Rumsfeld Restructures Operation of US Space Programs
Boese, Wade, Arms Control Today
AIMING TO RAISE the profile of and accountability for U.S. defense and intelligence space-related activities, at the Pentagon on May 8 Secretary of Defense Donald Rumsfeld announced several changes to the way the United States oversees and operates its space programs. Most of the recommendations mirrored those outlined in a January 11 report by a congressionally mandated commission tasked with reviewing U.S. space activities, which Rumsfeld chaired until he was nominated to head the Pentagon. (See ACT, March 2001.)
Describing how reliant the United States is on space assets for both military and civilian purposes-from gathering intelligence on foreign militaries to enabling global communication to providing earlywarning of missile launches-Rumsfeld said the United States needs to match the management and organization of U.S. space-related security programs with the "importance of space to the nation today."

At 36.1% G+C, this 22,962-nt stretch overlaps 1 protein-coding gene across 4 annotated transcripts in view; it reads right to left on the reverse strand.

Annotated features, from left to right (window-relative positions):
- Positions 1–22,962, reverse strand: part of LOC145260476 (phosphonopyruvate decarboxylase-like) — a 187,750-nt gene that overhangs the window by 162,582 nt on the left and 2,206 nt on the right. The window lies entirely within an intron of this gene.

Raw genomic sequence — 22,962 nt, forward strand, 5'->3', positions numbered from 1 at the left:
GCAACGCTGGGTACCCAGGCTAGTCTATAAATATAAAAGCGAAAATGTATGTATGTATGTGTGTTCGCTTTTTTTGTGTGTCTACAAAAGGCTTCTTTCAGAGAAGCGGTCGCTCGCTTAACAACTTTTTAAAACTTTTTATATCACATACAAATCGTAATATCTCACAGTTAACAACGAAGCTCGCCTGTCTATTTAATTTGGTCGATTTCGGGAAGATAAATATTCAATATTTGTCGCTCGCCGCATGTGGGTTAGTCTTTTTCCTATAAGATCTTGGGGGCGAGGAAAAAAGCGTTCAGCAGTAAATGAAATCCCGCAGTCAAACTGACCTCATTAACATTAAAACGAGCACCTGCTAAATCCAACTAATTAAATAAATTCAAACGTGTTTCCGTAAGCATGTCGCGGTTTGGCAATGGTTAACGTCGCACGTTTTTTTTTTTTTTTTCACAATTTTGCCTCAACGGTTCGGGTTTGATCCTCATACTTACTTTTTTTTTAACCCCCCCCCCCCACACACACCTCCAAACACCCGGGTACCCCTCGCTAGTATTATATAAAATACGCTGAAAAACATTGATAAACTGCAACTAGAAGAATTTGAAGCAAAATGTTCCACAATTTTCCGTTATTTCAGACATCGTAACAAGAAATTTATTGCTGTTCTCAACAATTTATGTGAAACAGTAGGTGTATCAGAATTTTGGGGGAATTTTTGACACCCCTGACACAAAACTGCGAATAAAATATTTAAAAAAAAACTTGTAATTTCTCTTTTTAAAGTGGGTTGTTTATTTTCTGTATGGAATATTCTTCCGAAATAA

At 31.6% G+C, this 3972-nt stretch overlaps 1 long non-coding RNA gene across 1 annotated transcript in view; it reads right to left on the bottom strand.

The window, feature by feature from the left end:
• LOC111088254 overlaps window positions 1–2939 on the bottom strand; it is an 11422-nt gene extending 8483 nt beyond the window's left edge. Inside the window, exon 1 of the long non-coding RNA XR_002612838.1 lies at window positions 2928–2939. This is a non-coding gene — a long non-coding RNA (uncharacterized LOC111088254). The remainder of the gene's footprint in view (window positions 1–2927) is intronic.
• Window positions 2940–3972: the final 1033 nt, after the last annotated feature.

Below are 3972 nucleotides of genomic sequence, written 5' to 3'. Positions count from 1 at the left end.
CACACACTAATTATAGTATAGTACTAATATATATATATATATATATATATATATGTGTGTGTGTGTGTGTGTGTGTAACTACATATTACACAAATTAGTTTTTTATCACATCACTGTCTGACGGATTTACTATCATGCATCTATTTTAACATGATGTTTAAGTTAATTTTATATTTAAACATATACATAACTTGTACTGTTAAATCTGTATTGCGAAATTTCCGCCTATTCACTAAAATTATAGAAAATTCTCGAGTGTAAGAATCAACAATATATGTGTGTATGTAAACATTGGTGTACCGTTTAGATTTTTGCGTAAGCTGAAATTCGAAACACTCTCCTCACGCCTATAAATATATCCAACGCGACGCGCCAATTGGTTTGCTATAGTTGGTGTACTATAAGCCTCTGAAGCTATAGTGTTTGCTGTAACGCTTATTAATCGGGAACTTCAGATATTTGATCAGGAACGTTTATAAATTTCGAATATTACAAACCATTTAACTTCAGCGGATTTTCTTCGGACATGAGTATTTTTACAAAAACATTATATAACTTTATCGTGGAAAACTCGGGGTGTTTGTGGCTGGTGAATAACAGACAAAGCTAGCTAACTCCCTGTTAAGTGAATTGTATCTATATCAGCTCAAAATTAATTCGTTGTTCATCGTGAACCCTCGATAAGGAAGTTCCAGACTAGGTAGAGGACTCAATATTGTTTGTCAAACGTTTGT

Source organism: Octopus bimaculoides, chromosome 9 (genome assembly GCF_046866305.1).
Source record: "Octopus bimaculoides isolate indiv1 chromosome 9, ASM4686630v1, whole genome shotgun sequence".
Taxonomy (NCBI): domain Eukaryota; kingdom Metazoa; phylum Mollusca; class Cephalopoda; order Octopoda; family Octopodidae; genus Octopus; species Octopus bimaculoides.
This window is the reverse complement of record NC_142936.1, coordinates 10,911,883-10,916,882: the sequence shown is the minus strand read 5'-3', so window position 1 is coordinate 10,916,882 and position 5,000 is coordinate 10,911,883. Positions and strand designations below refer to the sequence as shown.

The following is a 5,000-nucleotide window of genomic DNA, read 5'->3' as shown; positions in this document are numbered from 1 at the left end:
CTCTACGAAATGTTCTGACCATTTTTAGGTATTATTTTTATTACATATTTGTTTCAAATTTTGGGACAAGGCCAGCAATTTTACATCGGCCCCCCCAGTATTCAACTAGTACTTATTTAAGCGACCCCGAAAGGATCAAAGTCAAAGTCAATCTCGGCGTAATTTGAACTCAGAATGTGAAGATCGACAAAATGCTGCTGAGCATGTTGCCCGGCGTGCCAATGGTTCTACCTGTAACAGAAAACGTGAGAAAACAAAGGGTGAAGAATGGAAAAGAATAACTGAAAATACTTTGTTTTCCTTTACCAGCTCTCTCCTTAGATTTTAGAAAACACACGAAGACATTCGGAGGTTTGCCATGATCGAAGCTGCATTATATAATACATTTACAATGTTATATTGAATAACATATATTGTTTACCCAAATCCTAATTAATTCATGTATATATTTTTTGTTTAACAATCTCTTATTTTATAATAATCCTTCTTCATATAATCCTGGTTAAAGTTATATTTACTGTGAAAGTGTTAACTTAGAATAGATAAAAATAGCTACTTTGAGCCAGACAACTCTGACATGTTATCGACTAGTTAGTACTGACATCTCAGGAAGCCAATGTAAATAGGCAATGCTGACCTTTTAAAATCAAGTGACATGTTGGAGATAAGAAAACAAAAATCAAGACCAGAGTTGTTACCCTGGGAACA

Rumsfeld argued that the heightened U.S. dependency on space makes the United States "somewhat vulnerable to new challenges." He said the question is how to "deter and dissuade" others from attacking or interfering with U.S. space assets in possible times of tension. Approximately half of the roughly 700 operational satellites in orbit are U.S. commercial, civilian, or military satellites, according to U.S. Space Command.
Topping the list of Rumsfeld's changes is the creation of an interagency Policy Coordinating Committee for Space within the National Security Council. The new committee will be charged with developing, coordinating, and monitoring implementation of any presidential policy guidance on space.
Aiming to increase attention devoted to space by senior military officials, as well as accountability, the command of Air Force Space Command will now be independent and headed by a four-star officer. Previously, this command was part of the responsibility of the commander-in-chief of U.S. Space Command, who also serves as commander-in-chief of North American Aerospace Defense Command.
In addition, the Air Force will now be designated the executive agent for space within the Defense Department, putting the service in charge of planning, programming, and acquiring space systems. Rumsfeld also tasked the Air Force with being ready for "prompt and sustained offensive and defensive space operations. …